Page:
Hello and welcome!
We were very pleased this week to learn that the Holy Father has appointed Archbishop Wilton Gregory as the Archbishop of Washington, D.C. While the news was welcome, it was not a great surprise, as many of us were hoping for him to be named to that post.
Archbishop Gregory is an extraordinary archbishop. He was the guest of honor at this year’s Bishop James Augustine Healy Award Dinner hosted by our Office of Black Catholic Ministries, and I have had the pleasure of being at his Eucharistic Congress in Atlanta twice. Of course, during his time as the president of the U.S. Conference of Catholic Bishops, he led us through the meetings that led to the passing of the Dallas Charter and then did an extraordinary job responding to the sexual abuse crisis.
Having him in Washington, where he will be the archbishop of one of the largest black Catholic communities in the United States, is also a great blessing and I am sure it will be a great source of pride for the people of Washington.
We wish him well, though we know will be hard for him to leave Atlanta after so many years of successful ministry there, but we know that the Archdiocese of Washington needs him. We accompany him with our prayers and best wishes as he responds to this latest call of the Church to serve as a shepherd.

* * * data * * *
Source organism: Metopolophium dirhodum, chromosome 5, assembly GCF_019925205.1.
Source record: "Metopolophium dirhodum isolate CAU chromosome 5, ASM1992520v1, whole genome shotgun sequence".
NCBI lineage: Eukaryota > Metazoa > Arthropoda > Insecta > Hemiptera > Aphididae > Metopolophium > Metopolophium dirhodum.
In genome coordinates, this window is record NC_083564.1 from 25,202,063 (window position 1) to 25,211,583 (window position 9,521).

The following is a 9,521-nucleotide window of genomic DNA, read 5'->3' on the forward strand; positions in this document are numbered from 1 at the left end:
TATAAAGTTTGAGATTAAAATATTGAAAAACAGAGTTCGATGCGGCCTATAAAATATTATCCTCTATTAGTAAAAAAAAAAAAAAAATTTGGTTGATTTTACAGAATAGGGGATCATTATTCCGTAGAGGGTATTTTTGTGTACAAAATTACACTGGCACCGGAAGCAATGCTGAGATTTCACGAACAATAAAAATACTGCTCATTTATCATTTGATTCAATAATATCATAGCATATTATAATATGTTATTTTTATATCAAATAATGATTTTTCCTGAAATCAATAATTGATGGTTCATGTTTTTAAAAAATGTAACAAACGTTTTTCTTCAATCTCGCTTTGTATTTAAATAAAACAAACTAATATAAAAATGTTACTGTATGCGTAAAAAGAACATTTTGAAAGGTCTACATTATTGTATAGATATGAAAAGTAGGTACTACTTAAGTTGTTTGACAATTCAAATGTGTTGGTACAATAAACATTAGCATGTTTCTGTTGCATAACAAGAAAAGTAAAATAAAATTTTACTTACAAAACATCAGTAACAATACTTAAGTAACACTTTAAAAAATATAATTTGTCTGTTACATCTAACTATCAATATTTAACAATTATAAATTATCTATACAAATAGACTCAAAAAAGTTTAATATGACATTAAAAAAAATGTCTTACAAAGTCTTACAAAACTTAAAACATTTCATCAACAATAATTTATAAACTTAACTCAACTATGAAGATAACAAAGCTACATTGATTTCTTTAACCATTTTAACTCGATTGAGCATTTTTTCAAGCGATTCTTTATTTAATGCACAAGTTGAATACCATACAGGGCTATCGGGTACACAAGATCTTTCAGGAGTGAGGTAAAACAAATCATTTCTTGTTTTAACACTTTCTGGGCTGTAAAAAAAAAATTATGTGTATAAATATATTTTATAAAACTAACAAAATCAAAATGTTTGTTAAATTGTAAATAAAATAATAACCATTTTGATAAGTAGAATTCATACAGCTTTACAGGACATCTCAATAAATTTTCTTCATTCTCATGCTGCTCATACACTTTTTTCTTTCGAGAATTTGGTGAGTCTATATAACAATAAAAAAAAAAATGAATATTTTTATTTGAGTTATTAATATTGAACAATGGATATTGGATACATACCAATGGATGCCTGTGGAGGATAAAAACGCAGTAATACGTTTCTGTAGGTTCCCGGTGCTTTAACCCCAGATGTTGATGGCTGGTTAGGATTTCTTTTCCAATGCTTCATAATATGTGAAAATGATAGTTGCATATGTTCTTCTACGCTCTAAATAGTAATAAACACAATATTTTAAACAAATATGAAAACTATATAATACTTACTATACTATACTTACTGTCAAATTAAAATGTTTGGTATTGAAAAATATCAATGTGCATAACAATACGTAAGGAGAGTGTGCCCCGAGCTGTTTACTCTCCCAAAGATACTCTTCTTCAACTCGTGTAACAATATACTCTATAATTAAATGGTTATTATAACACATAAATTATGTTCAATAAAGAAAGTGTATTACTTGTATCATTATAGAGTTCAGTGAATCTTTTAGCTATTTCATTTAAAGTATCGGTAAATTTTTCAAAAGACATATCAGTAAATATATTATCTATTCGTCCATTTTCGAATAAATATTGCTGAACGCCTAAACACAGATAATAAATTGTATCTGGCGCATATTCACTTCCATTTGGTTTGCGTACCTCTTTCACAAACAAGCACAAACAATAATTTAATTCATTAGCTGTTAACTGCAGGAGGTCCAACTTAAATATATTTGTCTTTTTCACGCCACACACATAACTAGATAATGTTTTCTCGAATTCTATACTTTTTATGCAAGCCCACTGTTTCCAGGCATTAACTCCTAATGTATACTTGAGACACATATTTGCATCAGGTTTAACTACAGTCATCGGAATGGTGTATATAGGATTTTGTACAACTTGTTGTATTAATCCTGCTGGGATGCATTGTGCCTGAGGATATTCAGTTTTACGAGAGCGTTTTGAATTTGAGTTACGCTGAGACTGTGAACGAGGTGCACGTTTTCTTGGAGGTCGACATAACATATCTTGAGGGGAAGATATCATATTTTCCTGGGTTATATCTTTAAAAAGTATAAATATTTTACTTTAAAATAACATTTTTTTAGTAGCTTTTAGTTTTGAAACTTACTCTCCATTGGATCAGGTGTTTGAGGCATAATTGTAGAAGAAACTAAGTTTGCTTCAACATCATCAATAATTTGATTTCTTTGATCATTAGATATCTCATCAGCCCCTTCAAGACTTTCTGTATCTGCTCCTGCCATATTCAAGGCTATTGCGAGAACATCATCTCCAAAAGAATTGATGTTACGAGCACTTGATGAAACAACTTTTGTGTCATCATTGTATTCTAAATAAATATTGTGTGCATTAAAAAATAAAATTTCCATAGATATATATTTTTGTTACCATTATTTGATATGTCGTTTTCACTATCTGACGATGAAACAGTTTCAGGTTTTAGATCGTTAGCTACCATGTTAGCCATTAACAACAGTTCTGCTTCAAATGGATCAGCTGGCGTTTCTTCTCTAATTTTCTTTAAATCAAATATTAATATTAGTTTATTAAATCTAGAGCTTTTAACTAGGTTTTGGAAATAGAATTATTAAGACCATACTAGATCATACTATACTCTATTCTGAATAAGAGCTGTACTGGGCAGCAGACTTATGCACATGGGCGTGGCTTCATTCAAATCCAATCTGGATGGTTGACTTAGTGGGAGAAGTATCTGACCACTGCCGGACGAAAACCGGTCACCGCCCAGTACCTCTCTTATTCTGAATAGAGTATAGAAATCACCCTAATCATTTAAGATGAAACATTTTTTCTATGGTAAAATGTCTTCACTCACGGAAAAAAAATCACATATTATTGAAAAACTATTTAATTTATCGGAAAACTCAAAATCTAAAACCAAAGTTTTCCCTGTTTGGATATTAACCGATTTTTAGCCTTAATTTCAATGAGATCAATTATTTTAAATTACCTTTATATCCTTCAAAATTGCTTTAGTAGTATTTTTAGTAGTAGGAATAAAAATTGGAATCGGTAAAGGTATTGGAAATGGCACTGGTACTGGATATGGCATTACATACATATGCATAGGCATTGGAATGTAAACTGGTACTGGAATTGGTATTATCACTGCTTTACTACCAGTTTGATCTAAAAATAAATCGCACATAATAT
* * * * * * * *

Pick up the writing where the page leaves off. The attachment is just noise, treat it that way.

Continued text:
This week we had also an appointment of our own here in the Archdiocese of Boston, with the naming of Thomas Carroll as our new Superintendent of Catholic Schools.
We are very grateful to the search committee, headed by John Regan, which did an extraordinary job in bringing forth the names of very worthy candidates. In the end, it was a difficult decision because there were so many fine choices.
Tom Carroll brings a great deal of expertise and experience to his new position and has a great record of working for education tax credits, which would be a very valuable contribution to Catholic education in the Commonwealth. He also has a strong sense of the importance of Catholic identity and excellence in our Catholic schools. So, we look forward to working with him.
We are also very grateful to Kathy Mears, who did such a great job as superintendent. We wish her Godspeed as she returns to her native Indianapolis.
This week I had dinner gatherings with two groups of our seminarians, one on Friday and the other on Sunday. I regularly get together with different classes of seminarians to pray Vespers and share a meal with them. It is an opportunity to get to know the seminarians better and to listen to their concerns and aspirations.
On both occasions, it was an opportunity to give them a sneak preview of the cathedral renovations.
One of the details of the cathedral that you may not have seen before it is this plaque, which is in the vestibule.
It commemorates the dedication of the cathedral on the Feast of the Immaculate Conception. Then, in the four corners are the photos of the four bishops of Boston who had served up until the time the plaque was erected.
I am always uplifted by these gatherings, and we are very blessed with the caliber of the men we have studying for the priesthood here in the Archdiocese of Boston. We are very grateful to our Vocation Director, Father Daniel Hennessey, who organizes these dinners for us.
Among the many different aspects of our outreach to victim/survivors of clergy sexual abuse is an annual Mass for victim/survivors and their families, which we celebrated Saturday in the Pastoral Center Chapel. It is an opportunity for many people to reconnect with the Church after having stepped away and is a very important part of our efforts to bring healing and reconciliation to those who were harmed.